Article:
The Funny Art of Complaining

Feel aggrieved? Don’t stew. Raise a stink! These people did.

By Andy Simmons | Reader's Digest Magazine

Philip Roth attempts to edit his own Wikipedia pageJust Plain Incredulous
Writer Philip Roth recently took to the pages of the New Yorker to share his disbelief that a popular online resource did not consider him an expert on the works of Philip Roth.

“I had reason recently to read for the first time the Wikipedia entry discussing my novel The Human Stain. This item entered Wikipedia not from the world of truthfulness but from the babble of literary gossip—there is no truth in it at all. Yet when … I petitioned Wikipedia to delete this misstatement, along with two others, [I was told] that I was not a credible source: ‘I understand your point that the author is the greatest authority on his own work,’ writes the Wikipedia administrator—‘but we require secondary sources.’ ”

Bring Out the Big Guns
Jerry Wojcik signed up to get three to five text messages a week from the Buffalo Bills. When he started getting six or seven, he decided that that was just too much for a football fan to read, so he sued the NFL team to the tune of $500 per “unlawful” message.

Not to be outdone was Warren Nyerges. He paid cash for his house in Naples, Florida, so he was surprised when Bank of America foreclosed on it. The dispute was settled after Nyerges hired a lawyer. But the bank refused to pay Nyerges’s legal fees. So Nyerges turned the tables and foreclosed on Bank of America. His lawyer, accompanied by a sheriff, arrived at a bank branch with the intention of confiscating money, furniture, and computers—worth the equivalent of what they were owed. A moving truck was even parked outside. The bank quickly produced a check for the fee.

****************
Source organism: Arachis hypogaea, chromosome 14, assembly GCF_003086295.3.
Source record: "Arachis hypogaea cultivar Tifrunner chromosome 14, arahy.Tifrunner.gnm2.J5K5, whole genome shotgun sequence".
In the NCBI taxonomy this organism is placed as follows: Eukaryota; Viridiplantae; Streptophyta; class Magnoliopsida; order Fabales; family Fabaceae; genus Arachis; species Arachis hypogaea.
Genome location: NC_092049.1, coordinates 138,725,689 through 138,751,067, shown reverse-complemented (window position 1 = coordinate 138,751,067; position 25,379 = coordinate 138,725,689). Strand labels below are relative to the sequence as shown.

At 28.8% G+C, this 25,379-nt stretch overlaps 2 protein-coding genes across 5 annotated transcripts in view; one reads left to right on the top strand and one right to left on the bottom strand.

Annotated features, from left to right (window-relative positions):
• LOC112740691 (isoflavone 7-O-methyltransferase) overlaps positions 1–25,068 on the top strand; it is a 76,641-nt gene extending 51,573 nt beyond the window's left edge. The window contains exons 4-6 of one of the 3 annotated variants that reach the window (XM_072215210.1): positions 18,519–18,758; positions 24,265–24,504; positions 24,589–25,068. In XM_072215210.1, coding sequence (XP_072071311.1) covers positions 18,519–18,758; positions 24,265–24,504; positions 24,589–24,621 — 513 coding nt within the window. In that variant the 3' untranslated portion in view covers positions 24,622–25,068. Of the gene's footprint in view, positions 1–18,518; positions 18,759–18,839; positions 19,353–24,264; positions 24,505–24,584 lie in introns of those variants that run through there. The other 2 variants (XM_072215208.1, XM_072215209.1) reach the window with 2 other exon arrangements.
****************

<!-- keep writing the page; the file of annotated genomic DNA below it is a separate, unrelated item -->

—Sources: ESPN, Time

Complaint of Lasting Interest
A night at the opera was ruined for the great Irish playwright George Bernard Shaw when a fellow patron of the arts took her seat in front of him wearing a feathered nightmare. Shaw was so horror-struck, that he penned this screed to the London Times:

“At nine o’clock (the opera began at eight), a lady came in and sat down very conspicuously in my line of sight. She remained there until the beginning of the last act. I do not complain of her coming late and going early; on the contrary, I wish she had come later and gone earlier. For this lady, who had very black hair, had stuck over her right ear the pitiable corpse of a large white bird, which looked exactly as if someone had killed it by stamping on the beast and then nailed it to the lady’s temple, which was presumably of sufficient solidity to bear the operation. I am not, I hope, a morbidly squeamish person; but the spectacle sickened me … I once, in Drury Lane Theatre, sat behind a matinee hat decorated with the two wings of a seagull, artificially reddened at the joints so as to produce the illusion of being freshly plucked from a live bird. But 
even that lady stopped short of a whole seagull.”


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